The Escapists is the New Black
Let me tell you a little story. Once upon a time there was this blond guy. His name was Lizard and in 1985 he was sent to prison for the heinous crime of fencing. Yes, that’s right, he fenced in his annoying next door neighbour. He was nabbed by the fuzz just as he was staining the last panel and promptly sent to Center Perks Prison. But that sixteen bit lock-up couldn’t hold him. No lock-up could hold him. But the question is, can it hold you? Welcome to The Escapists, the PS4’s answer to Prison Break. Escape if you can, or spend the rest of your natural life with a careful grip on your soap.
What initially struck us about The Escapists was the magnificent graphics. Bold, colourful and glorious retro pixel art exemplified by all the shiny new gen goodness that comes with the PS4. It is new school cunningly disguised as old school. Think of it as a robber’s balaclava. You may casually glance at pixel graphics and dismiss them in the same way you would reject a masked maniac, rather than taking time to look at the tender-hearted soul that exists inside the woolly mask. Okay that’s bollocks. What I’m trying to say is that on the PS4, those pixel graphics are gorgeous, fun and entirely fitting. Each prison is a charming sandbox of prison fun and the inmates are the most superbly rendered retro sprites I’ve seen in a long time. I can’t imagine this game to look any other way. The graphical style is a giant clue that gameplay is going to be of the old school variety too. Complex with achievements that you have to work hard to earn, The Escapists is a tricky game that requires more than a tickle under the chin. Get ready for a full-on belly rub.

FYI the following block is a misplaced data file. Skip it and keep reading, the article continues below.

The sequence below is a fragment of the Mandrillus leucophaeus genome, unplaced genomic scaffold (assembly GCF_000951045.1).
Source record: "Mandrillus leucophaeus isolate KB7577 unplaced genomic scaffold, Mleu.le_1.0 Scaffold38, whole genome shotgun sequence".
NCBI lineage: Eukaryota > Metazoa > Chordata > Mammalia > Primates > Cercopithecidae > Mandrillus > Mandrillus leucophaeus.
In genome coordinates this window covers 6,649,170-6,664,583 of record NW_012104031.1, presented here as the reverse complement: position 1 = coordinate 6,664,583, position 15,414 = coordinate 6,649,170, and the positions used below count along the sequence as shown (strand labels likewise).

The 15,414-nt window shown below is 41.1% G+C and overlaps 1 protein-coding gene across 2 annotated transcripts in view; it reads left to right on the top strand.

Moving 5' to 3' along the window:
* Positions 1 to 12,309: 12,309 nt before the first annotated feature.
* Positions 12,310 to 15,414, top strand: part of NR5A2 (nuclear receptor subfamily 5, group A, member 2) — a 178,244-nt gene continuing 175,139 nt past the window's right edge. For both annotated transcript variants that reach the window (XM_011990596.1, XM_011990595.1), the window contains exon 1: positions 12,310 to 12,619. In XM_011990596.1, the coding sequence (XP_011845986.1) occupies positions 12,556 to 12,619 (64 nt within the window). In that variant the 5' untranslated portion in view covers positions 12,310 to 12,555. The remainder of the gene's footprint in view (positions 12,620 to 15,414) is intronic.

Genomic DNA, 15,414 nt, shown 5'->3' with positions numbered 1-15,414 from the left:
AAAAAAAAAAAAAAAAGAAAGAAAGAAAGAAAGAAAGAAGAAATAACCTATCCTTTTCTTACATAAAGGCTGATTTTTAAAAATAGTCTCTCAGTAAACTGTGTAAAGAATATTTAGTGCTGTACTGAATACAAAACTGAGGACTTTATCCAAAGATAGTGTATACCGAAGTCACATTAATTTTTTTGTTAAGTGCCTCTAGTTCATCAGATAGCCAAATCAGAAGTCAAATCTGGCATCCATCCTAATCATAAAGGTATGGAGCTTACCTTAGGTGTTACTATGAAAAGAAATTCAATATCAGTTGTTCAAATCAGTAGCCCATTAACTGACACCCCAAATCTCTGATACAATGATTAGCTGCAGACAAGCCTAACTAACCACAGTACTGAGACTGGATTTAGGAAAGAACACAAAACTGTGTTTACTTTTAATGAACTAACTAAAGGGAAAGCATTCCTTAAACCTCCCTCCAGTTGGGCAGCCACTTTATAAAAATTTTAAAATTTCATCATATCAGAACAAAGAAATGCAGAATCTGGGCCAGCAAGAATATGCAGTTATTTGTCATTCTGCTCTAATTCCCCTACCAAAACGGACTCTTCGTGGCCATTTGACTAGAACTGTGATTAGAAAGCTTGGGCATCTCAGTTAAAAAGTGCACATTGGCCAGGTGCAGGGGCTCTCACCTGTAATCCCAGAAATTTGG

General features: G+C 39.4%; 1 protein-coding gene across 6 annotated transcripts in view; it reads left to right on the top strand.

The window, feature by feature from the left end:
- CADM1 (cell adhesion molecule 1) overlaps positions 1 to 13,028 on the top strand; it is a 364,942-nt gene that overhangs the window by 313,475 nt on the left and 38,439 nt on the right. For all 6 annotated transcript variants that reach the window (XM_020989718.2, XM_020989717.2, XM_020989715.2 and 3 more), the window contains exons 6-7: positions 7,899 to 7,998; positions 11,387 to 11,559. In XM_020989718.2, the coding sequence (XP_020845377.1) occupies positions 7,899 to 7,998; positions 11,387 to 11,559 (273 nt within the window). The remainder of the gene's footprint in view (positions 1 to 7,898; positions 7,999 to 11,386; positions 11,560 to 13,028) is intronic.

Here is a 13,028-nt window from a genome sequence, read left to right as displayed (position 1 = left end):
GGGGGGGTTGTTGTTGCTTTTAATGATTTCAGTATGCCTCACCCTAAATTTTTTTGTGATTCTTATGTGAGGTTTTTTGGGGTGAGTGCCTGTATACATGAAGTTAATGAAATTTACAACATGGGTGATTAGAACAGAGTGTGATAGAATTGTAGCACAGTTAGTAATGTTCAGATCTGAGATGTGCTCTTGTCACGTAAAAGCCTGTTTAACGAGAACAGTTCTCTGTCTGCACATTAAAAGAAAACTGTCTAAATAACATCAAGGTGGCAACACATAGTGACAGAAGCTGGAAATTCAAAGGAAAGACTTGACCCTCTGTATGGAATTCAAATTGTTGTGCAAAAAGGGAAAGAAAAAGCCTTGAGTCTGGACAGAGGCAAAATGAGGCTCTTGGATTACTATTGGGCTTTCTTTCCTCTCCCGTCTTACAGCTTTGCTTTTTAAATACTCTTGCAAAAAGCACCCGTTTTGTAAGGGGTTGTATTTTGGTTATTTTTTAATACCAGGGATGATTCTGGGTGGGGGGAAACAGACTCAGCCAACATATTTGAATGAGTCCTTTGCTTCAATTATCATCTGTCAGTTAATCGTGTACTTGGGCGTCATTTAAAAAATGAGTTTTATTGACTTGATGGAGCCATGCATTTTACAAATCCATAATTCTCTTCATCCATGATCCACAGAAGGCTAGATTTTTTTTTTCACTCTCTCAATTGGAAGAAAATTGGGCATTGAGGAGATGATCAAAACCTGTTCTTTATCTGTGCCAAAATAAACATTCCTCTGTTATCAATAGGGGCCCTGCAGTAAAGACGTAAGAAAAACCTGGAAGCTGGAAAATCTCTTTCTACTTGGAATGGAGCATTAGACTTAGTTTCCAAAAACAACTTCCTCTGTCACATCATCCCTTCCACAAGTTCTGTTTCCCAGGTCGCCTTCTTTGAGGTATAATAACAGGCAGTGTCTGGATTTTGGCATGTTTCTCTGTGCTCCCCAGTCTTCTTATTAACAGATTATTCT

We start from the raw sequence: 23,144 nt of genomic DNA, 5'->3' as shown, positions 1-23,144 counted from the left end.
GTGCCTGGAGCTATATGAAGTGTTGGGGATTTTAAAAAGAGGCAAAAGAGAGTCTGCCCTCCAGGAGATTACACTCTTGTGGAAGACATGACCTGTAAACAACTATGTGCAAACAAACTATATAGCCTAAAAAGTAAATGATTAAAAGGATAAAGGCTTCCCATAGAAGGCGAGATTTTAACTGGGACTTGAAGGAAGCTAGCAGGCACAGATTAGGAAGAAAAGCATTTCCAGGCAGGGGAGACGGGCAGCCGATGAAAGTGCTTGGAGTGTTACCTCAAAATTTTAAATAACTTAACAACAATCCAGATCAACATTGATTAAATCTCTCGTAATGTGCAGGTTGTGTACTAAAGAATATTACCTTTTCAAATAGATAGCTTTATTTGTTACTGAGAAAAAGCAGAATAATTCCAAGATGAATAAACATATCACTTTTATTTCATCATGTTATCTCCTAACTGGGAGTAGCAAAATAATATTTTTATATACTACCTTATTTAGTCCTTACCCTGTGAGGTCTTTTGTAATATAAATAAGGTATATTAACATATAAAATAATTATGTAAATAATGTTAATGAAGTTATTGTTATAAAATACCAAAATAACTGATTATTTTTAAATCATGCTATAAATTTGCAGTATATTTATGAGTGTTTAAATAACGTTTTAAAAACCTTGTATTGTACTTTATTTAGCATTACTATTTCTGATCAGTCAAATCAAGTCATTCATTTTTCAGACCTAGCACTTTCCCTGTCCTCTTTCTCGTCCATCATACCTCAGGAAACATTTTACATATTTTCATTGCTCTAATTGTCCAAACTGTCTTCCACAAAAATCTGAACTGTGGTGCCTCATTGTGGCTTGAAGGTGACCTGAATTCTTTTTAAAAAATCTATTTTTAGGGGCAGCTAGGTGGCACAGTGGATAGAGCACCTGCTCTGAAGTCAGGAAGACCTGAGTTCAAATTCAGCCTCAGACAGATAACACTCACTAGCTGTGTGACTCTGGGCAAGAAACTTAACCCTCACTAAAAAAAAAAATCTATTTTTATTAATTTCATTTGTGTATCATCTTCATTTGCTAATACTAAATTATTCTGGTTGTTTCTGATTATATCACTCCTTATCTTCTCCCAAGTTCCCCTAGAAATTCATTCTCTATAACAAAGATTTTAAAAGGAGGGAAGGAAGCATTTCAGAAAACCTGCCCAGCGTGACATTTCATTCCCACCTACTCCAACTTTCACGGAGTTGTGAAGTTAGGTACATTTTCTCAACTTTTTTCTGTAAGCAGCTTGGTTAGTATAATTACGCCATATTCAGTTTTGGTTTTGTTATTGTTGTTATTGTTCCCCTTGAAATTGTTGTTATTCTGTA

To win at The Escapists you need to live the prison life. You can’t expect to break out if you don’t know the layout and the schedule. Play along and bide your time. Watch the guards and their patrol routes and gradually build strength and speed in the gym. Look for weak spots that can be exploited, walls that can be tunnelled, vents that can unscrewed and doors that are unguarded. Case that joint, baby, but keep your head down. There’s a lot happening in this game and breaking out is not a quick five-minute activity. You’re doing time and you’ll need to stay as clean as possible while you plot your breakout. Turn up for roll call and meals or the guards will start getting cross with you. Upset them too much or get caught doing something naughty and you’ll end up in solitary with all your contraband confiscated. Likewise, getting into fights with prison mates will land you with similar problems with the additional predicament that you’ve made a mortal enemy who will bitch slap you every time you cross paths – slam, pow, ouch, you’re in trouble again and you’ve lost that shiv you lovingly crafted from a razor and an old comb.
Crafting plays a huge part in The Escapists. You can only tunnel out of your cell so far with a plastic spoon swiped from the canteen, so if you want to Shawshank your way to freedom you’ll need something more substantial and illegal plus something to cover the huge hole. You may also need a fake guard uniform, a copy of a key, a bed dummy or a mug of hot chocolate. Beat up a few people, nick their stuff, rummage through their cells or earn money by doing favours or getting a job and buying what you need. Combine items Minecraft style to assist your break for freedom. Your escape plan will usually revolve around locating items, stealing, fashioning and puzzling out what parts of the prison are vulnerable to your manufacturing efforts. There are plenty of crafting lists available on the internet but it’s much more fun to experiment. Discovering how to conceal daytime digging in Lizard’s cell gave me a huge feeling of progress and satisfaction. Bashing several guards on the noggin with a rake and accidentally running straight out the front gate to freedom, however, left me with the realisation that there are so many different ways to approach, plan and execute an escape. Even now, I’m plotting to return to the same prison with four other breakout strategies.